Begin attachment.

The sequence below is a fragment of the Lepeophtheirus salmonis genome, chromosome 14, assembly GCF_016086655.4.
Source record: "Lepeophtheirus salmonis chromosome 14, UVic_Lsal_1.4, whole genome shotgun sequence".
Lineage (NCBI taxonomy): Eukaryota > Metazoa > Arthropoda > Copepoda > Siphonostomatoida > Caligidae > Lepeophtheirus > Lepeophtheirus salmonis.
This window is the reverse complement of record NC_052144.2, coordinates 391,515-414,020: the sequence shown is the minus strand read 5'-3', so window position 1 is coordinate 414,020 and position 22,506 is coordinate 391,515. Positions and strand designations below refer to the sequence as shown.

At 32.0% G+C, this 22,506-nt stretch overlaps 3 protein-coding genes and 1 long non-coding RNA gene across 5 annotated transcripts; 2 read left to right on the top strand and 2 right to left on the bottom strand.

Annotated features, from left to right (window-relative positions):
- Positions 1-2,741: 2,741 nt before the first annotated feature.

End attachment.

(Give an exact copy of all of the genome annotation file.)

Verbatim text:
The sequence below is a fragment of the Lepeophtheirus salmonis genome, chromosome 14, assembly GCF_016086655.4.
Source record: "Lepeophtheirus salmonis chromosome 14, UVic_Lsal_1.4, whole genome shotgun sequence".
Lineage (NCBI taxonomy): Eukaryota > Metazoa > Arthropoda > Copepoda > Siphonostomatoida > Caligidae > Lepeophtheirus > Lepeophtheirus salmonis.
This window is the reverse complement of record NC_052144.2, coordinates 391,515-414,020: the sequence shown is the minus strand read 5'-3', so window position 1 is coordinate 414,020 and position 22,506 is coordinate 391,515. Positions and strand designations below refer to the sequence as shown.

At 32.0% G+C, this 22,506-nt stretch overlaps 3 protein-coding genes and 1 long non-coding RNA gene across 5 annotated transcripts; 2 read left to right on the top strand and 2 right to left on the bottom strand.

Annotated features, from left to right (window-relative positions):
- Positions 1-2,741: 2,741 nt before the first annotated feature.